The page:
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A 67-year-old white female patient with metastatic breast cancer, currently taking capecitabine plus trastuzumab, presented with 2 weeks of painless reduced vision in her right eye (OD). Her breast cancer was diagnosed in 2007 as stage IA estrogen-receptor positive, progesterone-receptor negative (ER+, PR−), and human epidermal growth factor 2 (ERBB2; formerly HER2) negative, initially treated with lumpectomy plus left breast radiotherapy followed by doxorubicin, cyclophosphamide, paclitaxel, and anastrazole. In 2017, metastases were found in the lumbar spine and lung and treated with fulvestrant and palbociclib plus left brachial plexus radiotherapy. Later, progressive liver metastasis and repeat biopsy with equivocal ERBB2 testing led to treatment with capecitabine plus trastuzumab.
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Breast cancer with bilateral choroidal metastases
C. Obtain MRI of the head and orbits
The key to the correct diagnosis of bilateral choroidal metastases is the recognition of characteristic solid yellow choroidal tumors with subretinal fluid in a patient with known metastatic cancer. MRI confirmed a lesion in the posterior right globe in addition to multiple metastases in the cerebellum (Figure 2). Ocular adverse effects from chemotherapy do not manifest as solid choroidal tumors, and treatment should be continued. Both corticosteroids and intravitreal anti-VEGF are not proven in treating choroidal metastases.1,2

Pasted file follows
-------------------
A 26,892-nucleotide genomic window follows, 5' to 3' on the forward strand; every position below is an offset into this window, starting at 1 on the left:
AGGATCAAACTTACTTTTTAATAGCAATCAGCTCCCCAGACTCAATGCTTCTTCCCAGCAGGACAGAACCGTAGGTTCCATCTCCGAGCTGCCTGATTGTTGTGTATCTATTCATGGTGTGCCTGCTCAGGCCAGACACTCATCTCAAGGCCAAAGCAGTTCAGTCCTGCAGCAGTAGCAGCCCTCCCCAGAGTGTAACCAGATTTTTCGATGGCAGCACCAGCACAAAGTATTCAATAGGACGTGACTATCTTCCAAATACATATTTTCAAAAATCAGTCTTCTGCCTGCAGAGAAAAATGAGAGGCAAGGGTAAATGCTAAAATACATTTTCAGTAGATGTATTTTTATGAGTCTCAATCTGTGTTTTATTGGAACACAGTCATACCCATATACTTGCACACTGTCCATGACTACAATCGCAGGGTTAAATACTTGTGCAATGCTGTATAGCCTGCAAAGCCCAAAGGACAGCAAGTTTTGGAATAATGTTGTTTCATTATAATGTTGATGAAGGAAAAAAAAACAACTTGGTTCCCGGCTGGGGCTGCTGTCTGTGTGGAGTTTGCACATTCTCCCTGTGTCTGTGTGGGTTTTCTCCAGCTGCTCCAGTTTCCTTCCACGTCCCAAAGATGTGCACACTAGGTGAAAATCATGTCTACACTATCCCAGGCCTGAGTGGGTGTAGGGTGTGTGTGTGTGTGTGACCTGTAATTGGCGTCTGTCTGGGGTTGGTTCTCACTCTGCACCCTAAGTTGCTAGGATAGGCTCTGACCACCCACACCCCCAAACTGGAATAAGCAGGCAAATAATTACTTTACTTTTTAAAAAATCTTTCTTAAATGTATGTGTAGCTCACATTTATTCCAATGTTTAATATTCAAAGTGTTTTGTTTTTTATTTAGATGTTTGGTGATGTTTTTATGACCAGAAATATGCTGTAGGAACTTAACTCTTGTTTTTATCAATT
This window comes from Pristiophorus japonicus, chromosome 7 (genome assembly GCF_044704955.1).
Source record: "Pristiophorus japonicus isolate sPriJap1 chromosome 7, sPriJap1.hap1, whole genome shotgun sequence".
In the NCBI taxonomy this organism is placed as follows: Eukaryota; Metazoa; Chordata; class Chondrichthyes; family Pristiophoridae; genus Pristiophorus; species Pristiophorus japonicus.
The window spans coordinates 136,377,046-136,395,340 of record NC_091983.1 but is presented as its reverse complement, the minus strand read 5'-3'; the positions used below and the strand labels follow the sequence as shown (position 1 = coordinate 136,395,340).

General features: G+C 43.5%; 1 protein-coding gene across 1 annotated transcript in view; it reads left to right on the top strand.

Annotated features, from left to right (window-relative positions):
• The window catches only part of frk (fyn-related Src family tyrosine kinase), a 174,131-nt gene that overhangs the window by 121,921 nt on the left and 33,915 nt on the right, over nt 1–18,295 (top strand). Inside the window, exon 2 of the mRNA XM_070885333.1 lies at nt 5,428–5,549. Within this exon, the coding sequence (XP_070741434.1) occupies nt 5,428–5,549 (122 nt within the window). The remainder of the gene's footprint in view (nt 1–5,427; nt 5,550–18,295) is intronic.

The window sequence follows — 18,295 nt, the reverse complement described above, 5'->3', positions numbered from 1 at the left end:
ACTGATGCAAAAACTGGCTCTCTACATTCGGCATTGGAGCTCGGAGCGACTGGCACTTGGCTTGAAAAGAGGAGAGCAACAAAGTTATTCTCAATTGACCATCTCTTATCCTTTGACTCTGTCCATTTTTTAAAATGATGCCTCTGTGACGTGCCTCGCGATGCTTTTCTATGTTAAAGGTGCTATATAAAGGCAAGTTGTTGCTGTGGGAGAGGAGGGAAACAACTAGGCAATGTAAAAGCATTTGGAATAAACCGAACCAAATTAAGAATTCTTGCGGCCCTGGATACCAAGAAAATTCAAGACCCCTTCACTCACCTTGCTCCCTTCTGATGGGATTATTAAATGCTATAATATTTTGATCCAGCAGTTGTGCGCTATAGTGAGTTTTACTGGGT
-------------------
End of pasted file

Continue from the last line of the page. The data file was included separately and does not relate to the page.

The differential diagnosis for vision changes in a patient undergoing treatment for malignancy is broad and includes tumor invasion into ocular or neural structures, paraneoplastic syndromes, secondary vascular disease, and adverse effects of chemotherapy or radiotherapy. Thus, prompt ophthalmic evaluation is important for patients with cancer who have persistent visual symptoms.
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Corresponding Author: Carol L. Shields, MD, Ocular Oncology Service, Wills Eye Hospital, 840 Walnut St, Ste 1440, Philadelphia, PA 19107 (email@example.com).
Published Online: August 22, 2019. doi:10.1001/jama.2019.12691
Conflict of Interest Disclosures: None reported.
Funding/Support: Support provided, in part, by the Eye Tumor Research Foundation (Dr Shields).
Role of the Funder/Sponsor: The Eye Tumor Research Foundation had no role in the preparation, review, or approval of the manuscript; and decision to submit the manuscript for publication.
Additional Contributions: We thank the patient for granting permission to publish this information.
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